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, Ben Fine, Michael Heasman and Judith Wright 1996, CONSUMPTION IN THE AGE OF AFFLUENCE, Routledge 11 New Fetter Lane, London EC4P 4EE,London and New York
In deference to the commitment of the United Kingdom’s Economic and Social Research Council (ESRC) to wider dissemination and popularization of results, ‘What We Eat and Why’ was ultimately settled as the shortened title for our research project which had previously been paraded under the guise of ‘Food Consumption: Social Norms and Systems of Provision’. The project was one of the first eight to be funded under the ESRC’s programme, ‘The Nation’s Diet’.1 The programme was intended to explore the topic by research drawn from across the social sciences in the hope of providing interdisciplinary explanations for food choice.Not far in the background were two motivating themes: first, that eating habits were changing rapidly and, second, that healthy eating campaigns, attached to dietary guidelines, were at best meeting with limited success. Could social scientists complement the progress made by dietitians in order that healthier diets could not only be identified and publicized but also adopted by consumers?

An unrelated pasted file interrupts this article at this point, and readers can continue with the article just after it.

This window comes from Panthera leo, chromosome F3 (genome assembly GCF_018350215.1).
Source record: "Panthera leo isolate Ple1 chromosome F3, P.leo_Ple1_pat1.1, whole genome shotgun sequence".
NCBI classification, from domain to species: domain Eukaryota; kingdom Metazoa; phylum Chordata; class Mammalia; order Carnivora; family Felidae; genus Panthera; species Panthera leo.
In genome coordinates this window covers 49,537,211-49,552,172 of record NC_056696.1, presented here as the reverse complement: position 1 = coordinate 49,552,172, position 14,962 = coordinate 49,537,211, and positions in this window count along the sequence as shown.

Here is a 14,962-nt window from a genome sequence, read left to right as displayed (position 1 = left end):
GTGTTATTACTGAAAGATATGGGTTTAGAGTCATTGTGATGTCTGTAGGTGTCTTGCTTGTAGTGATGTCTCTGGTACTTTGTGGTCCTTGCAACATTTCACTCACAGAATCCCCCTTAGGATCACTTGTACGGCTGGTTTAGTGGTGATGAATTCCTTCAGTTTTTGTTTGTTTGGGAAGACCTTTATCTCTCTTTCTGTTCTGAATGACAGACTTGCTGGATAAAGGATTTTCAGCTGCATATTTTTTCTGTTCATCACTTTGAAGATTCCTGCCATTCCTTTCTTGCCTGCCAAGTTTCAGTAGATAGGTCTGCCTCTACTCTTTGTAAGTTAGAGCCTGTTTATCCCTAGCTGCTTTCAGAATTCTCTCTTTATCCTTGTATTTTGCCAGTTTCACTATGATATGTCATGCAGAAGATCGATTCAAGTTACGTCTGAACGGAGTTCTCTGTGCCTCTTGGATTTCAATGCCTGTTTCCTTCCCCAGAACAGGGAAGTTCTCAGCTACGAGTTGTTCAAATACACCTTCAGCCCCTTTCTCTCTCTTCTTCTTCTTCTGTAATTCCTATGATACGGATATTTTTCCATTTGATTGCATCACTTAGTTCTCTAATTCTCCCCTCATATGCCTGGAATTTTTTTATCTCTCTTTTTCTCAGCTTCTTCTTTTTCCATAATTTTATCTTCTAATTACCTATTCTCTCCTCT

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Kalinga Institute of Medical Sciences Pragativadi, Daily Odia News Paper KIIT University